Scientist also believe in the presence of “dark matter” through the mass distribution of Galaxies. The mass density of a spiral galaxy decreases as one goes from the middle of the galaxy to the outskirts of it. (only for the mass which is visible) And according to Kepler’s Second Law, the rotational velocity of an object as you go further from the centre should be lower than the rotational velocity in the middle of that object. This was predicted by scientist as when looking at a distant galaxy. However, they were wrong.
B represents the actual results measured of the galaxy rotational velocity and A represents what scientist thought would happen. The line A on the graph shows how the rotational velocity is less when you are more distant from the galaxy centre, but the actual results shown on line B shows how the rotational velocity of the galaxy from the centre to the outskirts are constant. If Kepler’s laws are correct, then the obvious way to resolve this unusual motion is to conclude that the mass distribution in spiral galaxies is not like that of the Solar System and that there is a lot matter in the outskirts of the galaxy that we can’t see.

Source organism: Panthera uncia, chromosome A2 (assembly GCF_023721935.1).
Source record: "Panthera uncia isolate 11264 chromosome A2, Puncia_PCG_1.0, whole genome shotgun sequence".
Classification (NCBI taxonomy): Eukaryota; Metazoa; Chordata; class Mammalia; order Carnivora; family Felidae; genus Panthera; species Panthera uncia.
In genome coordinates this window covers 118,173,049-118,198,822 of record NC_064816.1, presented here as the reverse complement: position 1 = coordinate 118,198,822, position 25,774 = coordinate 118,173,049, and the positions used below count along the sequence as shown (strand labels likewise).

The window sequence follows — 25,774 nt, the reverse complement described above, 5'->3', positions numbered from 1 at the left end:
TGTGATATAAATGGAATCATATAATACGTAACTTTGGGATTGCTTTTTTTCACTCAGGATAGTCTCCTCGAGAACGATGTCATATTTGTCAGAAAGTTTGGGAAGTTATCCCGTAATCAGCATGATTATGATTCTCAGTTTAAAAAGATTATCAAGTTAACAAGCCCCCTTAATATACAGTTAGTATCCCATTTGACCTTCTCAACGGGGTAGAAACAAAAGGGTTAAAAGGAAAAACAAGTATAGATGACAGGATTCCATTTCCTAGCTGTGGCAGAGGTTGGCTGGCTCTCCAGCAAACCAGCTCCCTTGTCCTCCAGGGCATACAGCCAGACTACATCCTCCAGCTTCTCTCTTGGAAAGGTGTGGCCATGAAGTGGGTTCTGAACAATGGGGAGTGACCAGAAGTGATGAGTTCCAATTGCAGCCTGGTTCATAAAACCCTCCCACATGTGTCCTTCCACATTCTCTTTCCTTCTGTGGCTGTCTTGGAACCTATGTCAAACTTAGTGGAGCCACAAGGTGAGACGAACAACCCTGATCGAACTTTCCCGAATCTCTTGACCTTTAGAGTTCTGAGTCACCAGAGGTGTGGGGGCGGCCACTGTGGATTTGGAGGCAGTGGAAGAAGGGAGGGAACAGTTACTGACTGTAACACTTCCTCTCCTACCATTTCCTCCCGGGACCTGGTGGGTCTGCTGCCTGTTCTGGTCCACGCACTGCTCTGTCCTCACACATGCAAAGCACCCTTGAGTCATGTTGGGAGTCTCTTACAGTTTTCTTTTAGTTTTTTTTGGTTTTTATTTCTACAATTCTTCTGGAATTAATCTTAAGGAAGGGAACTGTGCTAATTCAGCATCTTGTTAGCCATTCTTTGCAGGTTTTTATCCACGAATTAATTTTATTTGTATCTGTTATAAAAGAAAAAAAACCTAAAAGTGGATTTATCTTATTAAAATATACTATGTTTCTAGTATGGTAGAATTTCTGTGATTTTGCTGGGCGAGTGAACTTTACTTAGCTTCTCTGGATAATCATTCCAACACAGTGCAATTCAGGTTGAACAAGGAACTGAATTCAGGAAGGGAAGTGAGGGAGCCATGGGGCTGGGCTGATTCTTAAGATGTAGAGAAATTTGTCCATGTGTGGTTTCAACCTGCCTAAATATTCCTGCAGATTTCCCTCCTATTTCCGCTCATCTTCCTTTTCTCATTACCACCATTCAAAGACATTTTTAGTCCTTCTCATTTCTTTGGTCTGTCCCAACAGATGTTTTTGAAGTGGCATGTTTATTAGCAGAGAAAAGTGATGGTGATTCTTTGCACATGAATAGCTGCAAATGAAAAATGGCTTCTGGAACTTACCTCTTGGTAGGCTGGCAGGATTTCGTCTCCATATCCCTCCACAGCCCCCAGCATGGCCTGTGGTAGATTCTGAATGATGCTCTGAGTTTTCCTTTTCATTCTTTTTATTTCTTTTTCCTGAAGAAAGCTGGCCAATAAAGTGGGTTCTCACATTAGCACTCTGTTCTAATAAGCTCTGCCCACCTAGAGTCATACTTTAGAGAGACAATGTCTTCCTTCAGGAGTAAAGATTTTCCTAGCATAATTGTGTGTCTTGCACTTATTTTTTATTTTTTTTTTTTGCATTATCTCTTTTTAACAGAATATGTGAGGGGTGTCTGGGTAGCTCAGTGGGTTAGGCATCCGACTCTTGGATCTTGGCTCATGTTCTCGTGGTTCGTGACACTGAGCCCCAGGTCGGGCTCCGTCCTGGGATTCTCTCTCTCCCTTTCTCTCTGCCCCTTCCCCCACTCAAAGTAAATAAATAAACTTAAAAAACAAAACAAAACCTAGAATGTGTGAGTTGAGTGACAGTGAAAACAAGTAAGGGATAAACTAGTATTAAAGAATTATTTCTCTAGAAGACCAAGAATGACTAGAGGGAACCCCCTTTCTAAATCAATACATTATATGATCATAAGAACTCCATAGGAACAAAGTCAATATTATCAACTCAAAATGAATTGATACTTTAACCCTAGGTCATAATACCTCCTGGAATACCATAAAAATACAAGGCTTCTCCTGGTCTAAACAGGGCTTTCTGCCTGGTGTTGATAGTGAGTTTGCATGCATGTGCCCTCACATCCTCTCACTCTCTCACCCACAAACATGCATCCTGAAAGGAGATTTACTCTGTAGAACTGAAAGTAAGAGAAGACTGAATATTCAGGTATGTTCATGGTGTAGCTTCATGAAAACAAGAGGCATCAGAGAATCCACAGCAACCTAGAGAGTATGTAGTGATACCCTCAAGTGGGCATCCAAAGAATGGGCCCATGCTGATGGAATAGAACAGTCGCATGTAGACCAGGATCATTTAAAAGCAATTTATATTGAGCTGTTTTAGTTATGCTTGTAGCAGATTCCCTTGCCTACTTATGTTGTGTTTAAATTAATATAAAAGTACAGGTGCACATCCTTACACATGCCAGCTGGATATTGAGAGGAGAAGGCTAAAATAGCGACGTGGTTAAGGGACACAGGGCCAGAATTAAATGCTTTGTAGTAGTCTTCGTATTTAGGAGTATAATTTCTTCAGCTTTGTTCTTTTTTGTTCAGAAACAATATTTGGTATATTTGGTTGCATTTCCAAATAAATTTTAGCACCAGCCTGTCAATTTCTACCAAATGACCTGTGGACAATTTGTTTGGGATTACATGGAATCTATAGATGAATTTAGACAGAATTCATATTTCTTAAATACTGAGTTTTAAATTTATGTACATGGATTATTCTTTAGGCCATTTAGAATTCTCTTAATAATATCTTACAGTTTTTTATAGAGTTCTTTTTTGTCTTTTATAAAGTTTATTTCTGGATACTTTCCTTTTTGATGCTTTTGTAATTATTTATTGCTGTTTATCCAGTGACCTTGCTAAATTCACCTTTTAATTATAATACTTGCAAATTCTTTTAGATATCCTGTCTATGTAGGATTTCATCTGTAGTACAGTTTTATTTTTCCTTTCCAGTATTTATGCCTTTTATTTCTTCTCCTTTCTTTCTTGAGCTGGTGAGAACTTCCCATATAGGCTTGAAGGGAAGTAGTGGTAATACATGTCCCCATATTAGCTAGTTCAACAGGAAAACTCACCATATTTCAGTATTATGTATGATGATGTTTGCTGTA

What is Cold, Warm and Hot “Dark Matter” Astronomers have used NASA Chandra X-ray observatory to determine to the distribution of dark matter in huge cluster of galaxies. The astronomers observed a cluster of galaxies called Abell 2029, which is composed of thousands of galaxies in a giant cloud of gas. Most of the hot gas is mostly held together by the gravity from dark matter, so the distribution of hot gas is determined by how much dark matter there is and where. By accurately measuring the number of X-rays emitted from the hot gas and what part they are coming from, we can determine the distribution/where most of the dark matter is. From the astronomer’s result most of the dark matter was in the centre of a galaxy cluster. From outside of their data set, it indicates that eighty per cent of the universe consist of a form of Dark Matter called “Cold Dark Matter”. Cold and Hot Dark Matter can be distinguished not from their temperature, but from their speed at which dark matter particles were moving when galaxies began to form millions of years ago. Some models show how Dark matter would have been behaving at the time, where Cold Dark matter would have been moving slowly by the time of galaxy formation and hot dark matter would be moving quickly.